Written by Ben Blake and Scott Callender

The La Marzocco GS3.

It’s a beautiful machine, and while its found its place on many kitchen counters, it makes espresso and steams milk to the level of any other commercial machine on the market. This didn’t happen by accident. There’s a story to this machine, and it has an incredibly rich history.

How did we get here, and what makes the machine so special? To answer those questions, we have to start back in 1970, when La Marzocco launched the first GS machine.


The GS was the first successful commercial machine to have two separate boilers—one for brewing coffee, and the other for steaming milk. The GS revolutionized workflow for baristas and maximized efficiency in cafés; there was no longer a need to wait for boiler pressure to build back up before brewing more coffee.

The machine also brought something else to the table— the saturated grouphead (gruppo saturo). By welding the grouphead directly into the boiler, La Marzocco’s saturated group allowed for incredible leaps in temperature stability and consistency. Ultimately, the introduction of the dual boiler system and saturated grouphead on the GS set the stage for the modern cafe that we know and love today.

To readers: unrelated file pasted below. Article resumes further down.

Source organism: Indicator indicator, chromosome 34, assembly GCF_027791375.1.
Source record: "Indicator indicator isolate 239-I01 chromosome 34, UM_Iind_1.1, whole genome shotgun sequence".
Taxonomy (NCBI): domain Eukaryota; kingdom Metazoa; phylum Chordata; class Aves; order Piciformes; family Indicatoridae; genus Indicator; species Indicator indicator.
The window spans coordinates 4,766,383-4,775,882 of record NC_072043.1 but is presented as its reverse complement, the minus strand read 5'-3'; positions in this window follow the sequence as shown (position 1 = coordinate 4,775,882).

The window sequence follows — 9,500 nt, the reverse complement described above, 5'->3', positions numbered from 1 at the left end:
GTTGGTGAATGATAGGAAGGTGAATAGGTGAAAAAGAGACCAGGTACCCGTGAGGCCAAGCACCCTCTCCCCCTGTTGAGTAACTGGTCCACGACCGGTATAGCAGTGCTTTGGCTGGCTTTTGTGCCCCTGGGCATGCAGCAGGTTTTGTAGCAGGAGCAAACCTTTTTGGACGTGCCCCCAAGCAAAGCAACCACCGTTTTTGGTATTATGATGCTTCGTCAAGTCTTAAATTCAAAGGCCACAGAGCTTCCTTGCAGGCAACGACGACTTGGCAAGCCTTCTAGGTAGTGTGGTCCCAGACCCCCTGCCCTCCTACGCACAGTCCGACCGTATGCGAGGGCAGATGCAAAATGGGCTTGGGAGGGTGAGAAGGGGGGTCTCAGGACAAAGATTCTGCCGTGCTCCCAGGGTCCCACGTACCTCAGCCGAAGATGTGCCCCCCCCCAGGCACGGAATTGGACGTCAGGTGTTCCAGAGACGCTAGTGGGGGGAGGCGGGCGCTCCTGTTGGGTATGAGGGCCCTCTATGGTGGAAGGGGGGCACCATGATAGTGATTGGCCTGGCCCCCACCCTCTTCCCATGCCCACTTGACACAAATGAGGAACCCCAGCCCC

Fast forward to the early 2000’s. At that time, La Marzocco found itself in a transition period. Starbucks, who exclusively used La Marzocco machines during their early expansion, made the decision to switch the majority of their machines to super-automatic espresso machines. Finding itself at a crucial point in the history of the company, La Marzocco pivoted, and began sponsoring the World Barista Championship. Working closely with baristas and specialty shops around the world, they began to gain a better understanding of the needs facing the modern coffee shop. An emphasis on brew temperature gave way to the most temperature stable machine on the market in 2005—the GB/5.

But something else happened during the development of the GB5—the La Marzocco owners began thinking about what their dream home espresso machine might look like. The ability to run on a standard 110 volt outlet was an obvious necessity, and it had to be smaller than a commercial machine, but why stop there? Why sacrifice quality? All of the recent work in developing the GB5 had led them to believe that a home machine that could function with some of the same qualities as the GB/5 and other commercial machines. With these ideas as the major building blocks of the machine, La Marzocco developed the GS3.


Released in 2008, the GS3 has found its way into quite a few high-end restaurants, catering companies and some very fortunate personal kitchens. It’s with great excitement that we announce the launch of La Marzocco Home. We’re pretty thrilled to be able to have direct contact with home baristas and to be here as a resource for you as you begin your journey of making delicious espresso at home.

We can’t wait to introduce the joy of making café quality espresso at home to more people.

Welcome to La Marzocco Home.